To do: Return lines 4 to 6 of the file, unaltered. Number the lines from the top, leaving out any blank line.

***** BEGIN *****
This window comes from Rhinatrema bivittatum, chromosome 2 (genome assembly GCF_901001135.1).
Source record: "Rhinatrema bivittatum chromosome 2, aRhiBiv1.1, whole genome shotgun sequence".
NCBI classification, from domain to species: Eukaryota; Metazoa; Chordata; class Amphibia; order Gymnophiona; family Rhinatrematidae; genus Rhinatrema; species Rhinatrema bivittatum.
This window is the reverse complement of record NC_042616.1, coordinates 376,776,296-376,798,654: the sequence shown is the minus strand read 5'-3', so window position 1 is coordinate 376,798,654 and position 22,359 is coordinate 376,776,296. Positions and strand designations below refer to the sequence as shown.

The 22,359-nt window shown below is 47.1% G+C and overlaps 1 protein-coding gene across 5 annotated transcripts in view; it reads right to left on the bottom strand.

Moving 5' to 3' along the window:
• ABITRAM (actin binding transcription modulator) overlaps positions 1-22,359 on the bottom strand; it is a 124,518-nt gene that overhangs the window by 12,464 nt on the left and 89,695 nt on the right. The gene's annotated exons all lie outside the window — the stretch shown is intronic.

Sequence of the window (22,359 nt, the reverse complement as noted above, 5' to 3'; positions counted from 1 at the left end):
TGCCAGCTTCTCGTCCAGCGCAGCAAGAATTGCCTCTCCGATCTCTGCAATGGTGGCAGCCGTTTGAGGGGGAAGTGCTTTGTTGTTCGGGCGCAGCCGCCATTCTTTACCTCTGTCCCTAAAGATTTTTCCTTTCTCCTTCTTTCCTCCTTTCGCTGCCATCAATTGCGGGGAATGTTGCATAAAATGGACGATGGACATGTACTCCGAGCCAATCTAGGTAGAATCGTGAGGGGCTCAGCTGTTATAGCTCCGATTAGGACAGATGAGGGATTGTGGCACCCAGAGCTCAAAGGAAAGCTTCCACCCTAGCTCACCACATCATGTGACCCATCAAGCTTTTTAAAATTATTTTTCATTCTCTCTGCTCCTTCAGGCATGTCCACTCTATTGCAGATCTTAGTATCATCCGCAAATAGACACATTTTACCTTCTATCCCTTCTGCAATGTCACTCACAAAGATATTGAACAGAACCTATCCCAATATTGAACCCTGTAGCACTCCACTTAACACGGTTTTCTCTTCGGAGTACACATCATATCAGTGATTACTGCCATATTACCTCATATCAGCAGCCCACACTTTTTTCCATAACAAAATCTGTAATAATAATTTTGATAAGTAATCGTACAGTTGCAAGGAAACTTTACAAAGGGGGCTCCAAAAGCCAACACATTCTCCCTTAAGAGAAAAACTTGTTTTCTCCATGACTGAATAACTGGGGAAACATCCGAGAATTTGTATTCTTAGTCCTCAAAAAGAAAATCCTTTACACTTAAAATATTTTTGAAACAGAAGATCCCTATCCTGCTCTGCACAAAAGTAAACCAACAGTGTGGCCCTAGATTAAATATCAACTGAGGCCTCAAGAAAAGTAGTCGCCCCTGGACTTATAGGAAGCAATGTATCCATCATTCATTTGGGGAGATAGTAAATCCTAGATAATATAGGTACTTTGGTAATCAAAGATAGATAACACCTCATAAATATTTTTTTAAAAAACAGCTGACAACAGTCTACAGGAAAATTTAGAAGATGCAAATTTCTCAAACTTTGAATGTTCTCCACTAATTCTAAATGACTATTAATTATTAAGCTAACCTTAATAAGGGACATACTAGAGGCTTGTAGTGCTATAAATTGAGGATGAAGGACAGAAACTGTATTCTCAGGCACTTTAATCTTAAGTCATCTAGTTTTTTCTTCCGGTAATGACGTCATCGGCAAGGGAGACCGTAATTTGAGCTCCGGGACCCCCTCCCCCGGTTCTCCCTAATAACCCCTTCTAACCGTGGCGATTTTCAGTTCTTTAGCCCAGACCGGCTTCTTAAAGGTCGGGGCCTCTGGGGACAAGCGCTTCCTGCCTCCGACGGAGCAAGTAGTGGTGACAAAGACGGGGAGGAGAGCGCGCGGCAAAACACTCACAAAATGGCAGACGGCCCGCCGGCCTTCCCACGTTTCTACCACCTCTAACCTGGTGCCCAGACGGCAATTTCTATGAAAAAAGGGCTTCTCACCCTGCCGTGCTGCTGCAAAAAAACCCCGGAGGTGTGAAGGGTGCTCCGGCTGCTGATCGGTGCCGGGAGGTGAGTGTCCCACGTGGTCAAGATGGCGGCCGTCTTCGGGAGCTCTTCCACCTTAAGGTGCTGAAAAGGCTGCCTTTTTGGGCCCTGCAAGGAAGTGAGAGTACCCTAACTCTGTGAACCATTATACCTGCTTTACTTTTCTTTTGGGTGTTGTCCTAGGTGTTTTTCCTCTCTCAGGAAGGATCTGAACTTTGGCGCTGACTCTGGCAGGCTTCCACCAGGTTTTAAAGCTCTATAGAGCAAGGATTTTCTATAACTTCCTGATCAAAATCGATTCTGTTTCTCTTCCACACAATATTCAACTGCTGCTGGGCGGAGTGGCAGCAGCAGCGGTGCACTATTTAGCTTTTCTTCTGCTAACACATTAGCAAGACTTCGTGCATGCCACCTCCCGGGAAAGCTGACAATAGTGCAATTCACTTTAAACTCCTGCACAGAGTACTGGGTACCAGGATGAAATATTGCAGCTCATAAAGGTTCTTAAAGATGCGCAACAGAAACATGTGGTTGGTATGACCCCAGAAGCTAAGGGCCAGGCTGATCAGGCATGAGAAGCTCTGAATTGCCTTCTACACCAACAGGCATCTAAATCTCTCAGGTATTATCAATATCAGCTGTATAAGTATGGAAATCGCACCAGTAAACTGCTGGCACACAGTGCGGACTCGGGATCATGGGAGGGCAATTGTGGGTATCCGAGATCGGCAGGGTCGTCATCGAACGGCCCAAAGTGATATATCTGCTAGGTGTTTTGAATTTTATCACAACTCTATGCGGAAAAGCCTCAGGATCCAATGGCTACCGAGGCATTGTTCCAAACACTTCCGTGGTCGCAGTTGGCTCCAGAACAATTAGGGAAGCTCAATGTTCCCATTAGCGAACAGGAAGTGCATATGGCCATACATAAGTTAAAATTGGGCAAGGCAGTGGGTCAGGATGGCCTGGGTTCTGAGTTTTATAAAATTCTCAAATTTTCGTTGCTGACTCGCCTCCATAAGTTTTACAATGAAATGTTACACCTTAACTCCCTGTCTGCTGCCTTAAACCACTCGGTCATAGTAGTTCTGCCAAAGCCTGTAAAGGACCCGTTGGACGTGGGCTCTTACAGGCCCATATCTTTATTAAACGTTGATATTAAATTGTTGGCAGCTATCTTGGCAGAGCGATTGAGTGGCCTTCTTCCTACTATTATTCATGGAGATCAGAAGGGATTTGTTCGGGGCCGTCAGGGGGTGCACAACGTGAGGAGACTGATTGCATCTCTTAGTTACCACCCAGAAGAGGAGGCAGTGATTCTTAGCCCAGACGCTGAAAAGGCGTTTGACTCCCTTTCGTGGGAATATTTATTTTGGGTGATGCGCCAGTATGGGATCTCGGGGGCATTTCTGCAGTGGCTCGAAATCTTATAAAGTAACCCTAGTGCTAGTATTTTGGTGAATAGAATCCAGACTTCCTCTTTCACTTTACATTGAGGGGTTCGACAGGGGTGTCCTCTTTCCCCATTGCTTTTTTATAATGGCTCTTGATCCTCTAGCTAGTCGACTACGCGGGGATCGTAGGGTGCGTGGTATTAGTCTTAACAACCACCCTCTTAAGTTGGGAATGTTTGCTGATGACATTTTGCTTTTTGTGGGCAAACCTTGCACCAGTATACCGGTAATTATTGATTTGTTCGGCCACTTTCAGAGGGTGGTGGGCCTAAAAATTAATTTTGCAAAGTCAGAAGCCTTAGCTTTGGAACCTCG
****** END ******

This window is the reverse complement of record NC_042616.1, coordinates 376,776,296-376,798,654: the sequence shown is the minus strand read 5'-3', so window position 1 is coordinate 376,798,654 and position 22,359 is coordinate 376,776,296. Positions and strand designations below refer to the sequence as shown.

The 22,359-nt window shown below is 47.1% G+C and overlaps 1 protein-coding gene across 5 annotated transcripts in view; it reads right to left on the bottom strand.

Moving 5' to 3' along the window: